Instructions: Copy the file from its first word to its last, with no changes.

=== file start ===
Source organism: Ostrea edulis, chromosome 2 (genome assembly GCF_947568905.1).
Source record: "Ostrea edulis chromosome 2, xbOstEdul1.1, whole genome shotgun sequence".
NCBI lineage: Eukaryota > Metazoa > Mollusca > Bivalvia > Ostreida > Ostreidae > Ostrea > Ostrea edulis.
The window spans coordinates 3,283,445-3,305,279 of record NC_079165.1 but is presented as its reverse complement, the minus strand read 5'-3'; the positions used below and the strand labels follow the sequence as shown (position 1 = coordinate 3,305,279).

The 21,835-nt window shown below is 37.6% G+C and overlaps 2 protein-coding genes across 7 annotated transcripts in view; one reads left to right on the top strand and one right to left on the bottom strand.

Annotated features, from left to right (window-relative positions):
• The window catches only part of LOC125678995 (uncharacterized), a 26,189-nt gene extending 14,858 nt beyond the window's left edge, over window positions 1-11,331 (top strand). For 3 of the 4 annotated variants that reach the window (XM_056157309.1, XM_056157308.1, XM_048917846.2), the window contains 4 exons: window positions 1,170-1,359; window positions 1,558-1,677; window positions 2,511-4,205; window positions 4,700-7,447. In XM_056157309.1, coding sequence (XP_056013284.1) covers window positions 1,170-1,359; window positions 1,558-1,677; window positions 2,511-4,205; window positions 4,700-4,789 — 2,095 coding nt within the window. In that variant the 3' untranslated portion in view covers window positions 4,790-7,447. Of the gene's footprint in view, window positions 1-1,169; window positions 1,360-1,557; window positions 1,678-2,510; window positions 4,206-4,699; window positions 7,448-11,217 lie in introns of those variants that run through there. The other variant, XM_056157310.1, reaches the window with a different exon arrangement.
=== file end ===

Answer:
Source organism: Ostrea edulis, chromosome 2 (genome assembly GCF_947568905.1).
Source record: "Ostrea edulis chromosome 2, xbOstEdul1.1, whole genome shotgun sequence".
NCBI lineage: Eukaryota > Metazoa > Mollusca > Bivalvia > Ostreida > Ostreidae > Ostrea > Ostrea edulis.
The window spans coordinates 3,283,445-3,305,279 of record NC_079165.1 but is presented as its reverse complement, the minus strand read 5'-3'; the positions used below and the strand labels follow the sequence as shown (position 1 = coordinate 3,305,279).

The 21,835-nt window shown below is 37.6% G+C and overlaps 2 protein-coding genes across 7 annotated transcripts in view; one reads left to right on the top strand and one right to left on the bottom strand.

Annotated features, from left to right (window-relative positions):
• The window catches only part of LOC125678995 (uncharacterized), a 26,189-nt gene extending 14,858 nt beyond the window's left edge, over window positions 1-11,331 (top strand). For 3 of the 4 annotated variants that reach the window (XM_056157309.1, XM_056157308.1, XM_048917846.2), the window contains 4 exons: window positions 1,170-1,359; window positions 1,558-1,677; window positions 2,511-4,205; window positions 4,700-7,447. In XM_056157309.1, coding sequence (XP_056013284.1) covers window positions 1,170-1,359; window positions 1,558-1,677; window positions 2,511-4,205; window positions 4,700-4,789 — 2,095 coding nt within the window. In that variant the 3' untranslated portion in view covers window positions 4,790-7,447. Of the gene's footprint in view, window positions 1-1,169; window positions 1,360-1,557; window positions 1,678-2,510; window positions 4,206-4,699; window positions 7,448-11,217 lie in introns of those variants that run through there. The other variant, XM_056157310.1, reaches the window with a different exon arrangement.